Free Commentary

By: Dan Hueber –

Grain and soy markets have begun in the week on a positive note and while we have not actually made any headway versus last week, with little that you would deem positive in the overall news, it is interesting to see the buyers return.  The only thing on the schedule of note this week will be the February World supply/demand estimates to be issued on Thursday and it would seem unlikely that we would uncover any major shifts within those numbers.  Be that as it may, here are some of the survey estimates that have been released; Bloomberg News comes up with domestic ending stocks estimates of 2.334 billion for corn, 412 million for soybeans and 1.176 billion for wheat.  For these same three categories Reuters found a corn estimate of 2.335 billion, beans at 410 million and wheat at 1.180 billion.  For South American crops, Bloomberg has Argentine corn at 35.8 MMT and beans at 54.4 MMT and Reuters 35.78 and 54.54.  For Brazil Bloomberg came up with a corn crop of 87.1 MMT and beans at 104.1 with Reuters at 87.05 and 104.08.  Last but not least, world ending stocks should be around 220.4 MMT for corn, 80.92 for beans and 253.1 for wheat.  As with any report, where we sit at the close on Thursday will be the true reflection of market sentiment.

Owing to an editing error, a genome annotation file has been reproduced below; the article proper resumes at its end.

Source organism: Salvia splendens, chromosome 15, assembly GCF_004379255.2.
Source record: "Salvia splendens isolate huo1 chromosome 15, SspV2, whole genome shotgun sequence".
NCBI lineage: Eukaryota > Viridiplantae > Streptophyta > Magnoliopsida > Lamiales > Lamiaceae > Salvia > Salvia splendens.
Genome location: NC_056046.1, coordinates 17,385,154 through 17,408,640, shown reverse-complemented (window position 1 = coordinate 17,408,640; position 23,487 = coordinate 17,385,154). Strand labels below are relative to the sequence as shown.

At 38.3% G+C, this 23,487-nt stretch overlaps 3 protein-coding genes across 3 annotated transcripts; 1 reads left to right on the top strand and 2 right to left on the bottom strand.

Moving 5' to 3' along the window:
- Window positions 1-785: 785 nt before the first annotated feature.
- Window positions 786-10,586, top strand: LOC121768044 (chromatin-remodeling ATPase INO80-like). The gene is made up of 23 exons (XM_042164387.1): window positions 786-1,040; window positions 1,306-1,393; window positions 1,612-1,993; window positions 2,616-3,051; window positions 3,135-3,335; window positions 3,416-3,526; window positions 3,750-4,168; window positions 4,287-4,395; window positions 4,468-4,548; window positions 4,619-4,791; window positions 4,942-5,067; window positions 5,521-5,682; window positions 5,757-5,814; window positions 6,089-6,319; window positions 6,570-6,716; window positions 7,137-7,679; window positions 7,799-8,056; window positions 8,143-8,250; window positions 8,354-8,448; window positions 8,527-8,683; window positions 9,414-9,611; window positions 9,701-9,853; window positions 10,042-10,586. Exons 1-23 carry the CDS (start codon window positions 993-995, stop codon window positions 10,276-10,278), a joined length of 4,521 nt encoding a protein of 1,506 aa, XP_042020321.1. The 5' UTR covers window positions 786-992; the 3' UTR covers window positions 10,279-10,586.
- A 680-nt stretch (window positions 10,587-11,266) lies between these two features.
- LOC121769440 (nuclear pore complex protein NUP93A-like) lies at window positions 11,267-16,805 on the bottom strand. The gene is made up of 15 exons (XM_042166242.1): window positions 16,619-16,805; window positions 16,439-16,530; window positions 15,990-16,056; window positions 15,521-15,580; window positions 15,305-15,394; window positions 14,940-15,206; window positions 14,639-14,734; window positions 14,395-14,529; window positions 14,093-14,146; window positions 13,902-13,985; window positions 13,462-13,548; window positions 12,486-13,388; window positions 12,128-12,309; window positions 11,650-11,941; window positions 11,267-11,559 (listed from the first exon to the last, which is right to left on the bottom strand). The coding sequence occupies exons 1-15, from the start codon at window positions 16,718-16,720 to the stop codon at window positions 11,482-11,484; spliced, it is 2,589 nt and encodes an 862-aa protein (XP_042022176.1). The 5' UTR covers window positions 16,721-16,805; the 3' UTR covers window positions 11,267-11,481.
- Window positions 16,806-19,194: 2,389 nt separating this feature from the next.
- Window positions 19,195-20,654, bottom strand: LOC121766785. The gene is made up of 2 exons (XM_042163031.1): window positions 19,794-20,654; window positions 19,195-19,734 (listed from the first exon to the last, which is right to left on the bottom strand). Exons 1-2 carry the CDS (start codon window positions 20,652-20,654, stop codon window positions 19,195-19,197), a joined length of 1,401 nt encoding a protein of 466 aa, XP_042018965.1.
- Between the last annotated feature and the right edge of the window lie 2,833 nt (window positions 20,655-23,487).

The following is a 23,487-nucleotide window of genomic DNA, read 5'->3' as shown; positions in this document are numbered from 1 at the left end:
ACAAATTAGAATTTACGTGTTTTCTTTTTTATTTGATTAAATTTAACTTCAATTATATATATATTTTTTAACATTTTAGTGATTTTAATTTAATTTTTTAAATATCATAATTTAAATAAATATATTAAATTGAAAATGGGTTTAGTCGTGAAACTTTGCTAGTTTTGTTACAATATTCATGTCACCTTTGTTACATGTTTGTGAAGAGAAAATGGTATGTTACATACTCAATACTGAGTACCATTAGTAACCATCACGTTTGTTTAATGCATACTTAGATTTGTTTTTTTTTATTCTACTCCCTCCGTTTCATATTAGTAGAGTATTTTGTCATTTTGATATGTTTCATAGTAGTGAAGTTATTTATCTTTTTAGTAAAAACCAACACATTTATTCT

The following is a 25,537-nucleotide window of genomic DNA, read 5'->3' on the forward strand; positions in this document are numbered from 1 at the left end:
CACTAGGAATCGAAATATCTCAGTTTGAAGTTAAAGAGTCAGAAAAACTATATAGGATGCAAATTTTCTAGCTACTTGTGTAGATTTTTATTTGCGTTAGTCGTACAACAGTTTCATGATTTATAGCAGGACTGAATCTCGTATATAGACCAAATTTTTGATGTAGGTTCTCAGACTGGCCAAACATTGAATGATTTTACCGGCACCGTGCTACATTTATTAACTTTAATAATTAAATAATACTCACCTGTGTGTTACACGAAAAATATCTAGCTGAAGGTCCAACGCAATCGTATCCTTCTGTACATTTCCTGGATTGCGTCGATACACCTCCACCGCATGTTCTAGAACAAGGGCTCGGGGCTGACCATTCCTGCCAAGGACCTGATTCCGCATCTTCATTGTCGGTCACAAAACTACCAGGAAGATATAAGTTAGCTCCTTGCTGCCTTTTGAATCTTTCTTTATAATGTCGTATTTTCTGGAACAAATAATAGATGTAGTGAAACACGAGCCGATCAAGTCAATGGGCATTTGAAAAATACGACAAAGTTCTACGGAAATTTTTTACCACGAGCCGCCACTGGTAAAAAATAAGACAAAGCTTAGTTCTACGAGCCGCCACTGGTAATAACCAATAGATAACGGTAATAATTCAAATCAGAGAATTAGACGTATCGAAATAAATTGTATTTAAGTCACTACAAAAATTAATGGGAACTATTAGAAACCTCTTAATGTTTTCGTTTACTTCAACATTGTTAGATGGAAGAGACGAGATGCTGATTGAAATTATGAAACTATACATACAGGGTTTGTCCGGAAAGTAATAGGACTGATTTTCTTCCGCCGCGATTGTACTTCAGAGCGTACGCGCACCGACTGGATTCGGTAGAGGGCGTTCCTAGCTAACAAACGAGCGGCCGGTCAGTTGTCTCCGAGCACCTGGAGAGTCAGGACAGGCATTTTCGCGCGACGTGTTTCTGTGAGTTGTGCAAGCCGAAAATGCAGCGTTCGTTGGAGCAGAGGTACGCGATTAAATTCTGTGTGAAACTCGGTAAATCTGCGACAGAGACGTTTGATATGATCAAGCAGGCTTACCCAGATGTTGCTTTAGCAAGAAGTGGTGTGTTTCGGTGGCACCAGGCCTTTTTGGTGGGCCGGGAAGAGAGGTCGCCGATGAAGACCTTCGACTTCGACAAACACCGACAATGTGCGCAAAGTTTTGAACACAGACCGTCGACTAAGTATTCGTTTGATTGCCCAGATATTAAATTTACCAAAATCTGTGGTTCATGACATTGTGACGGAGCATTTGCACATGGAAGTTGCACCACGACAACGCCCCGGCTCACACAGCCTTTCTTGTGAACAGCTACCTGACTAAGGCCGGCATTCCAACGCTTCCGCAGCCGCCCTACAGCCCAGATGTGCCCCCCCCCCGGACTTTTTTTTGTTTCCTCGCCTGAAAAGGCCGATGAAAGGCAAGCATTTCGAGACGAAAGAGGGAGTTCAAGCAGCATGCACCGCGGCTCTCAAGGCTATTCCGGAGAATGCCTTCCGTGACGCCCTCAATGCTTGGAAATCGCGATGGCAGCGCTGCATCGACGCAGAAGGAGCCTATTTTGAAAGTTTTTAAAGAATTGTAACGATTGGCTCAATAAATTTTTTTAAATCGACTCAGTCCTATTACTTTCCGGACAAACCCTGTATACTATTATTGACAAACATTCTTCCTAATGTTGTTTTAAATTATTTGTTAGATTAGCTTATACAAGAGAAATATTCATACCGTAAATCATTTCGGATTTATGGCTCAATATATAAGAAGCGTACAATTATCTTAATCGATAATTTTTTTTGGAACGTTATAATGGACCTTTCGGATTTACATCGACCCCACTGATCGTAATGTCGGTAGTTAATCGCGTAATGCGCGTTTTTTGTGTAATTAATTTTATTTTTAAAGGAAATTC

As you might suspect, there are other nations and ag interests around the globe who would like nothing better than to seize on the less than amicable relationship between the US and Mexico right now.  $17.7 billion of US agricultural products moved south of the border last year, at least partially made possible or affordable through NAFTA, so it would be little wonder that others would like to capture a piece of that pie.  One such company is Adecoagro, which is headquartered in Buenos Aires.  The firm operates around 1.1 million acres in Argentina, Brazil and Uruguay as well as rice and sugar mills and dairies.  Chief executive Mariano Bosch has revealed that the firm is currently working on deals for rice, corn and diary products into Mexico and they view the current US/Mexican relationship or lack thereof as a potential opportunity they need to seize upon.  Note that 9.5% of this company is owned by the George Soros family and there are also sizable holdings by Qatar Investment Authority as well as PGGM a Dutch pension fund. It is listed on the NYSE.  By no means has NAFTA been killed at this point and the US and Mexico could certainly mend fences (I could not resist that one) but never lose sight of the fact that there are a number of countries out there who would love to begin chipping away at the business we conduct there.  It was barely 44 years ago that President Nixon embargoed soybeans from leaving the US and number of counties decided it was time to begin investing in agriculture in South America.  While that has certainly presented its own challenges along the way, I doubt you would have been able to find many voices in 1973 predicting they would produce more soybeans than North America.